Should a Web Page Have a Single CTA?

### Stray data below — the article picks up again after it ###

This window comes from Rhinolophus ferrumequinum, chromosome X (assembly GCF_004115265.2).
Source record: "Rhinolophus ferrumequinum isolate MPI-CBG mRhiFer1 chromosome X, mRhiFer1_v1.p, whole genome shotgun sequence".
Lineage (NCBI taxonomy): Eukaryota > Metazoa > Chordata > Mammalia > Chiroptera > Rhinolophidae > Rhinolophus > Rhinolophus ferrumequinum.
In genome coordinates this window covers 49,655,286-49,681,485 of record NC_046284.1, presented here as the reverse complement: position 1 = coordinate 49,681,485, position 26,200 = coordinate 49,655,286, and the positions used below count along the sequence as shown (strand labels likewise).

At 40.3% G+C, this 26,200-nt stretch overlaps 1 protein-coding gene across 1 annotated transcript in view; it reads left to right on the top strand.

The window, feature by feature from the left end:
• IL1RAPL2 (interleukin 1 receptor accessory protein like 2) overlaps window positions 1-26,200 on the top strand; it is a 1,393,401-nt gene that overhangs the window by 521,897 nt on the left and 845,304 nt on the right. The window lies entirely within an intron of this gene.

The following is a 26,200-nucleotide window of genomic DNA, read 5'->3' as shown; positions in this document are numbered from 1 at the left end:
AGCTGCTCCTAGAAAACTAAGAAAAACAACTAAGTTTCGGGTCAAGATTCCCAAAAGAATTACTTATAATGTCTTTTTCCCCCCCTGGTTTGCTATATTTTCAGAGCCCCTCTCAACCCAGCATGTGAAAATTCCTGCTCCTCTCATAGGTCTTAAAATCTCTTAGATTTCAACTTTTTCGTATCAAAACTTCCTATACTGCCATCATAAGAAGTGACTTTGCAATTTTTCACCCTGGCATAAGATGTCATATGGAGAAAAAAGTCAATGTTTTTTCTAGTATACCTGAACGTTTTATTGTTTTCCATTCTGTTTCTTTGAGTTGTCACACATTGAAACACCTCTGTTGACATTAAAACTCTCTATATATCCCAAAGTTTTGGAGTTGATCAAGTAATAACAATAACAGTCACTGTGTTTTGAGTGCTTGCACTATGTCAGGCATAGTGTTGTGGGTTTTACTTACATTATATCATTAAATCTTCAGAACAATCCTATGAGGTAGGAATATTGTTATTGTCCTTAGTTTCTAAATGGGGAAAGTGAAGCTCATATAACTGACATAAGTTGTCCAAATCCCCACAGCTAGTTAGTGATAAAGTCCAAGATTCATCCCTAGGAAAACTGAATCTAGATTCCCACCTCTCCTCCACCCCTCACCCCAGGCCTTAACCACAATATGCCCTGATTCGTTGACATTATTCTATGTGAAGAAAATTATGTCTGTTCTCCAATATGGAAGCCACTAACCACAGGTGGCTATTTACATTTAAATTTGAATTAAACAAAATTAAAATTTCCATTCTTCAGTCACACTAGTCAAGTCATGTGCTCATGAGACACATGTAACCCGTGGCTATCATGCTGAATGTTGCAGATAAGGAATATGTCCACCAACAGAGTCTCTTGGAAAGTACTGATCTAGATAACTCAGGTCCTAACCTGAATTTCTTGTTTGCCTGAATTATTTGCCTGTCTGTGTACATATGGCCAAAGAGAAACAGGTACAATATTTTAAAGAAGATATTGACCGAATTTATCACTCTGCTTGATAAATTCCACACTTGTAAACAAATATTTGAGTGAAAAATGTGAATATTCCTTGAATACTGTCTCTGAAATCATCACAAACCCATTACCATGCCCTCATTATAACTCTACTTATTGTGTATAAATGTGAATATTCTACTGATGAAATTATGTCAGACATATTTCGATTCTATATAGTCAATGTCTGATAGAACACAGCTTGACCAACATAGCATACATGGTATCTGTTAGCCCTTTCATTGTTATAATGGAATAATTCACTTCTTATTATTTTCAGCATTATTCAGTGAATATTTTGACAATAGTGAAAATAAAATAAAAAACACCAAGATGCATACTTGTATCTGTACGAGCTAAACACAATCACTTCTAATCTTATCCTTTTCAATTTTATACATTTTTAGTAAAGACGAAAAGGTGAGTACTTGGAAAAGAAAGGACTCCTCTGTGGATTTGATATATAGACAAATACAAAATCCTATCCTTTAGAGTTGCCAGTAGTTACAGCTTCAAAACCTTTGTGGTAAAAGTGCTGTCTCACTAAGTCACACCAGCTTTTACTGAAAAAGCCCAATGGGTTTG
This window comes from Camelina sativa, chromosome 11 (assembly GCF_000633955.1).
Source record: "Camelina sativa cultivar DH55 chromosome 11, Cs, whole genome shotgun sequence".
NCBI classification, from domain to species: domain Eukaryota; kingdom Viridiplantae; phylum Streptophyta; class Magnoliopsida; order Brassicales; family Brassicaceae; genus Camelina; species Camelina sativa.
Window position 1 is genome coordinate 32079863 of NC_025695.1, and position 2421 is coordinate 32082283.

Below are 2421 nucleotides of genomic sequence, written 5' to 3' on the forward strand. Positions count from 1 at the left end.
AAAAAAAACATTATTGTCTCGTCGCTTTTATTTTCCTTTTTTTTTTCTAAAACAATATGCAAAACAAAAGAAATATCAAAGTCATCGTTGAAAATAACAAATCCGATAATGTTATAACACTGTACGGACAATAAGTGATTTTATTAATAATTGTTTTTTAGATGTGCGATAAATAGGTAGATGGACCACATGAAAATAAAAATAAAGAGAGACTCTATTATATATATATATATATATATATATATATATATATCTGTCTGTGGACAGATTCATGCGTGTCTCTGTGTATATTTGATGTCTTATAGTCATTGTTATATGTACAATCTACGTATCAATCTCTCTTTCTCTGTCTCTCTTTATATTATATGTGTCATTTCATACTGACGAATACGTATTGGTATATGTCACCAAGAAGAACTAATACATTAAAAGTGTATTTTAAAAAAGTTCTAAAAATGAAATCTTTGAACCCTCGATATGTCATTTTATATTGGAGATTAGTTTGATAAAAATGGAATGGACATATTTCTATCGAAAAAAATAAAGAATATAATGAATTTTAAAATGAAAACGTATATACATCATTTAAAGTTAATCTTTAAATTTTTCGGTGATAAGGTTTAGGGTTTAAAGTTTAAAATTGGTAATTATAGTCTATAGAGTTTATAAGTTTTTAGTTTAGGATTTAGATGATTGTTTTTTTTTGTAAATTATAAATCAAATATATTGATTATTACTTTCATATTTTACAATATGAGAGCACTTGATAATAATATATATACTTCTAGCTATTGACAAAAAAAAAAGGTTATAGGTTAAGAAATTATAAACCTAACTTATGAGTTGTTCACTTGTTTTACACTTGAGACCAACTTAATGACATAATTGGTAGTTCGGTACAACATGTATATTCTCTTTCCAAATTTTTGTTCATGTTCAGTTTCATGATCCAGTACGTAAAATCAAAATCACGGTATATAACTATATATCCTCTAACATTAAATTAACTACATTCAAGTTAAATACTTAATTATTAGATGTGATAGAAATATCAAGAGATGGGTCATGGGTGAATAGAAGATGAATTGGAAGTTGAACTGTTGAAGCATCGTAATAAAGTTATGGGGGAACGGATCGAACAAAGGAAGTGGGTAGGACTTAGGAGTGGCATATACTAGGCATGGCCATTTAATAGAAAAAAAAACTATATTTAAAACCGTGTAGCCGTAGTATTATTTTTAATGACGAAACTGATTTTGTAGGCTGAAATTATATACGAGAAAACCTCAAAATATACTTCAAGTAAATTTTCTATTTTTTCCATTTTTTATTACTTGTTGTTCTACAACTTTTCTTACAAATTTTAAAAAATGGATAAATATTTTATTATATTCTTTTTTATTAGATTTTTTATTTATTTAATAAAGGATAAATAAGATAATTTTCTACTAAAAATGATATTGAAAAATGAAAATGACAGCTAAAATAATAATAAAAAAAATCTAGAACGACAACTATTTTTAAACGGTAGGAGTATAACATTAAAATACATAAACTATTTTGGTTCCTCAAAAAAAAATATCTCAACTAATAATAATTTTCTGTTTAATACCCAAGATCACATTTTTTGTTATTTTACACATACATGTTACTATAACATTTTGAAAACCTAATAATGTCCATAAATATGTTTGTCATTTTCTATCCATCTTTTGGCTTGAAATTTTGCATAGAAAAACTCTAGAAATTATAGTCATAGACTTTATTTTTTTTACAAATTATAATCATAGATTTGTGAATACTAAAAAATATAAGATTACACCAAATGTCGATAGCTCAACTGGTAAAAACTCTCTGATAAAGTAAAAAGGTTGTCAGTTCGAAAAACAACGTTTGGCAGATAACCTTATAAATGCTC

Does adding multiple CTAs to your web pages just confuse your users? That’s a heavily debated question in the digital design space.Some web designers believe that multiple CTAs give visitors more choice on how they convert. Others feel that leads can only handle a single CTA at a time without getting overwhelmed and abandoning ship.So, what’s the truth?Well, that depends. Every consumer has unique browsing habits, and different people act uniquely depending on the situation. That means that how you choose to use CTAs will depend on a lot of different things, including the client you’re working with.While it’s true that multiple CTA buttons could lead to decision paralysis for leads, there’s also a chance that an extra CTA could keep someone moving further down the buying funnel if they’re not yet ready to purchase.Perhaps the question isn’t “Should a web page have a single CTA?” but “When and why should a web page have just one CTA?” Defining the Marketing Call to ActionLet’s start simple, by looking at what a CTA actually is.A call to action is a button or link that tells the user on your website what to do next.When a potential customer scrolls to the bottom of your landing page or home page, they might see a CTA telling them to “Create an Account”, “Buy Now”, or “Download Here”. CTAs are all about one thing: action.The mystorytime.com website simply uses the CTA “Start” on its homepage:Regardless of the end goal of your CTA, the goal is always to drive conversions. For instance, you might be encouraging:Awareness: “Learn More”, “Find out how”Consideration: “Download Now”Decision: “Contact us”, “Book a Demo”Retention: “Become a Member”, “Sign up Now”Advocacy: “Share your Thoughts”The most important thing to remember about CTAs is that every one of your marketing assets should have one. Without a CTA, you’re not pushing your customers to the next stage in their buying journey – which means that you have a roadblock on your path to conversions.Think of it this way, WordStream found that a single CTA in an email increases clicks by 371%, and sales by up to 1617%. You want those kind of results for your web pages too! Different Web Pages Require Different Numbers of CTAJust because every web page should have a CTA, doesn’t mean that it’s a good idea to use the same strategy for everything.Each asset in your digital portfolio, from your home pages to your landing pages plays a role in the customer journey. While some assets, like your homepage, need to give your audience members plenty of choice, others should be as focused as possible.Let’s look at how many CTAs are appropriate for the different pages on your website.Homepage CTAsA homepage is going to have multiple CTAs because it’s the first page introducing customers to your brand and whatever you have to offer.The people who visit a company or client’s homepage won’t necessarily have a single goal in mind. Some of them will want to learn more about a brand, while others will want to check out your client’s products.Take a look at the King and Mcgaw homepage, for instance, there are plenty of options to click on:With a homepage, you want to give customers as much freedom as possible. They’re at a stage in their buyer journey where they don’t want to be pushed into a single decision.Sure, some customers might arrive on your website and decide to immediately buy something, but it’s not likely. Give leads a chance to enter a journey of nurturing with your client business before you push them into doing too much, too fast.Product Page CTAsMost product pages will…

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